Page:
Blue Unicornfish (species: Naso caeruleacauda) in Lizard Island Field Guide (Lizard Island Field Guide)
Naso caeruleacauda
Blue Unicornfish

©Kendall Clements: A large individual of Naso caeruleacauda off the outer slope off Day Reef, Queensland. Identified by Prof. Kendall Clements.
Kingdom Animalia
Phylum Chordata
Class Actinopterygii
Order Perciformes
Family Acanthuridae
Genus Naso
Species Naso caeruleacauda

Distinguishing features

A single caudal knife, straight head profile with no horn, usually a yellow patch beneath the pectoral fin and a blue tail.

The photographed individual is atypical but that may be due to its large size. See Comments below.


  • Size data has not been obtained.

Depth range

  • Depth range data is not yet available.



** The following notes are by Kendall Clements, referring to his photo from Day Reef (17 Dec 2014). **

When looking more closely at the photo I realised that this has one caudal knife. Naso caesius has two. The posterior end of the single caudal knife here extends just beyond the start of the caudal fin, while the anterior end extends onto the rear of the caudal peduncle. In Naso caesius the anterior caudal knife sits completely on the caudal peduncle, while the posterior caudal knife sits posterior to a vertical line through the start of the caudal fin. So the caudal knife in the fish in my photo is basically in the middle of where the caudal knives are in caesius, so this doesn't look like a Naso caesius that has lost a caudal knife.

There are three species of Naso that have a single caudal knife: Naso caeruleacauda, Naso minor and Naso thynnoides. I have photographed the latter two on the outer reef before, and this is neither of those species. However, my fish doesn't have the yellow patch beneath the pectoral fin that's characteristic of caeruleacauda. It would be hard to tell if the caudal is blue, as the fish is underexposed, but the caudal doesn't look like it has a different colour to the rest of the body. I have not seen another photo of caeruleacauda with the blotches on the posterior body that are characteristic on many caesius (they can turn this on and off).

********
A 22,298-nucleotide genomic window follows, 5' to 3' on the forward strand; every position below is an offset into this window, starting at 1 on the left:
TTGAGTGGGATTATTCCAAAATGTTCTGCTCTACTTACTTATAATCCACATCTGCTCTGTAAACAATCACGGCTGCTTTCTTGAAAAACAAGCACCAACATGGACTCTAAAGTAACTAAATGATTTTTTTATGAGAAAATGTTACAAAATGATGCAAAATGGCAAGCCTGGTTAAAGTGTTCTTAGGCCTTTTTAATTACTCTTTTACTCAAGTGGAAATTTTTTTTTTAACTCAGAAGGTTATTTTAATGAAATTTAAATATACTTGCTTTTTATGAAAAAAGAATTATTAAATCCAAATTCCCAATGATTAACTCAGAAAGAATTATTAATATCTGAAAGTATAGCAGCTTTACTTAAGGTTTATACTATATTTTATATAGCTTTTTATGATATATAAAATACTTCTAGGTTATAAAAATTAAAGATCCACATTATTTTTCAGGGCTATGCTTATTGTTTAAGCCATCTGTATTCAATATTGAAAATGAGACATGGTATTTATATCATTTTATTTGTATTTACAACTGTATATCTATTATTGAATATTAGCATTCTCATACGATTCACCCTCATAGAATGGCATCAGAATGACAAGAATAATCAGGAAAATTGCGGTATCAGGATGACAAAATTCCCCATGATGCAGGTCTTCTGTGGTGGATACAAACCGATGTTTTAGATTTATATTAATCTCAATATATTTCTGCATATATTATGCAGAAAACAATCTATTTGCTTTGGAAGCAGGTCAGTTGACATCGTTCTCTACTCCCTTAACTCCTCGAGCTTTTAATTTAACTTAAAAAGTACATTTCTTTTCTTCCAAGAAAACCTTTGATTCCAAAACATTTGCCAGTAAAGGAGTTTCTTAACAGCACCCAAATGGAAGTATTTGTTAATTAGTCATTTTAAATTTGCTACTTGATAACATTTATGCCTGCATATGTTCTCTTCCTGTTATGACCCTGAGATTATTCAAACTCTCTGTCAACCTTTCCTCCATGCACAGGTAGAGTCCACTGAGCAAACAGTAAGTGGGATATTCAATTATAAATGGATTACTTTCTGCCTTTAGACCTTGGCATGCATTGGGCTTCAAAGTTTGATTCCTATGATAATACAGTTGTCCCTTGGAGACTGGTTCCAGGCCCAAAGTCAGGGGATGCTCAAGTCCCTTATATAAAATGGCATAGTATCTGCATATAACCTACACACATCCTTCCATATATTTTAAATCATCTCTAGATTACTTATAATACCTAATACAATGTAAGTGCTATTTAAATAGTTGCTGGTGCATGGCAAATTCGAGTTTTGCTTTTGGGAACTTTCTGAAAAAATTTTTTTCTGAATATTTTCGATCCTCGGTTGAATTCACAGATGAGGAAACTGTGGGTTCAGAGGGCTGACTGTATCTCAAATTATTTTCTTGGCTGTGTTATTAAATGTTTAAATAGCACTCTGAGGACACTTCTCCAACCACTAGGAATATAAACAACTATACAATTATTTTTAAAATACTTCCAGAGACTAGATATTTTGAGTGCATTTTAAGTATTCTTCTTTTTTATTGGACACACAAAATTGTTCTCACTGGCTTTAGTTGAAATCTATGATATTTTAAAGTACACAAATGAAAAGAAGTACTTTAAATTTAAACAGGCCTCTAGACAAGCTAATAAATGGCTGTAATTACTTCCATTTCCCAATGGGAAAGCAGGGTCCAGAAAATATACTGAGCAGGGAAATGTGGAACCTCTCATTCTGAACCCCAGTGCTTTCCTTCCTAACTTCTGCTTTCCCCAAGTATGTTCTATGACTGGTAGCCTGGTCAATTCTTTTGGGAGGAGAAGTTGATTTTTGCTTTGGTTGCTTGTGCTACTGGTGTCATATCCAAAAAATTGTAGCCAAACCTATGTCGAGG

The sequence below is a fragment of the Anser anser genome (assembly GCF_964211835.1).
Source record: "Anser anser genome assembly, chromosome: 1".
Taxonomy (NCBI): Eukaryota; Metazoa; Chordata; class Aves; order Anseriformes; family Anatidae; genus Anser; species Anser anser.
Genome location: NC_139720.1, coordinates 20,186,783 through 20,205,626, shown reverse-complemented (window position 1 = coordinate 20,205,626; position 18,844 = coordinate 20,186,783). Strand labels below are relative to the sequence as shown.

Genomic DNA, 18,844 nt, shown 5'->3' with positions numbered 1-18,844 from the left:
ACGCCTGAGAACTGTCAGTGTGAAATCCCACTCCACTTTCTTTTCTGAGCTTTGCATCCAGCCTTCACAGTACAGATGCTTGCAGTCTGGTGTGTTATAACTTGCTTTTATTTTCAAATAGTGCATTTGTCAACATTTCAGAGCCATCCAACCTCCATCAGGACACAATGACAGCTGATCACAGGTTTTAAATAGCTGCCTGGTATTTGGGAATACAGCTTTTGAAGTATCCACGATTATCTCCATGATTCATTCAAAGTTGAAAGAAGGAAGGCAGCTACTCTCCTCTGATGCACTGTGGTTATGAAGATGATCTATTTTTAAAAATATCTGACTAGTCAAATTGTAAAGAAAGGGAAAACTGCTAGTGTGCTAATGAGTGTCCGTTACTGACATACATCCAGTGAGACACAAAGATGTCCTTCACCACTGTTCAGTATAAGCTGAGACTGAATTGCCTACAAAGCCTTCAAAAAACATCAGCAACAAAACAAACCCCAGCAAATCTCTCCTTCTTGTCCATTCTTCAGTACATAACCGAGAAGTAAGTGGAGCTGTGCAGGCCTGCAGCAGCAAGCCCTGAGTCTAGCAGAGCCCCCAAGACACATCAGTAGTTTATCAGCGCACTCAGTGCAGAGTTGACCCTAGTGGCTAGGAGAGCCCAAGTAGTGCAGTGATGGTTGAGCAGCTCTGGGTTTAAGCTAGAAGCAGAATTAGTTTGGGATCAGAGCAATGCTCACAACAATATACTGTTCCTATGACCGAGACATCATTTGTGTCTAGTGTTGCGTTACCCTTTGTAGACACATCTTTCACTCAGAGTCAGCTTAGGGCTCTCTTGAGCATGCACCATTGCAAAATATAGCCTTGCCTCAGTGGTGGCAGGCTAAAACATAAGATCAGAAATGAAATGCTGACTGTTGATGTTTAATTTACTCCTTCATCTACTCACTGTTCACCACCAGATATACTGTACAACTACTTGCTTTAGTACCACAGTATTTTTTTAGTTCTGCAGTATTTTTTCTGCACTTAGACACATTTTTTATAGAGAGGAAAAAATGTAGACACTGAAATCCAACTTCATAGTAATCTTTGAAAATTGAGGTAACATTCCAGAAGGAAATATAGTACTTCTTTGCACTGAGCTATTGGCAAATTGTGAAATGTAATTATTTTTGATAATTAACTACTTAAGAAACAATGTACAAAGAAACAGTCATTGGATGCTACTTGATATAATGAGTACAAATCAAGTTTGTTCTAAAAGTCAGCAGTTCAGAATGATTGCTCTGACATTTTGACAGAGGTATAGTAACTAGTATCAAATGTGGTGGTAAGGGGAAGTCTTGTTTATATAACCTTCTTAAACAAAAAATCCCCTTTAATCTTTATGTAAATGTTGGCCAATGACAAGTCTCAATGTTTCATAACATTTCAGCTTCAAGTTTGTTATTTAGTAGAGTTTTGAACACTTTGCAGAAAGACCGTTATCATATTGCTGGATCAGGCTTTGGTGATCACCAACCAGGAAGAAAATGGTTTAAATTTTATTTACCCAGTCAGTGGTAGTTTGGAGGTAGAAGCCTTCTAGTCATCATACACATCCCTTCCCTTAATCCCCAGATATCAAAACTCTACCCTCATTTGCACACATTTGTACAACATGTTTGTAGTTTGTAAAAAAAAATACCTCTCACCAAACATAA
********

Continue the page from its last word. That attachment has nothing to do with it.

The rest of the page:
Naso caeruleacauda has four dorsal spines, and Naso caesius has 6-7. This has four. I have run this past Howard [Choat] and both of us think that this is Naso caeruleacauda. My fish seems bigger than those in almost all of the photos I've seen, and maybe they lose the yellow patch. Naso caeruleacauda has previously been recorded from the northern GBR according to Jack Randall's surgeonfish book. Rudie Kuiter reports it from the Coral Sea, which is where this was (front of Day Reef).

I posted this on iNaturalist because it appears to be a larger individual than represented in other photos of Naso caeruleacauda that I've seen. Jeff Williams classified it as Naso sp. as it has a smaller eye, deeper body and more rounded frontal profile that previously reported for Naso caeruleacauda. All of these characters are associated with larger size in Naso, so this would fit if this is Naso caeruleacauda. I pointed this out and said that the only alternative is that it's an undescribed species. Both Howard and I are happy to call this Naso caeruleacauda until someone comes up with a specimen or photo of an individual of this species that has the larger eye, shallower body, etc.

by Anne Hoggett


©Atlas of Living Australia: Australian distribution

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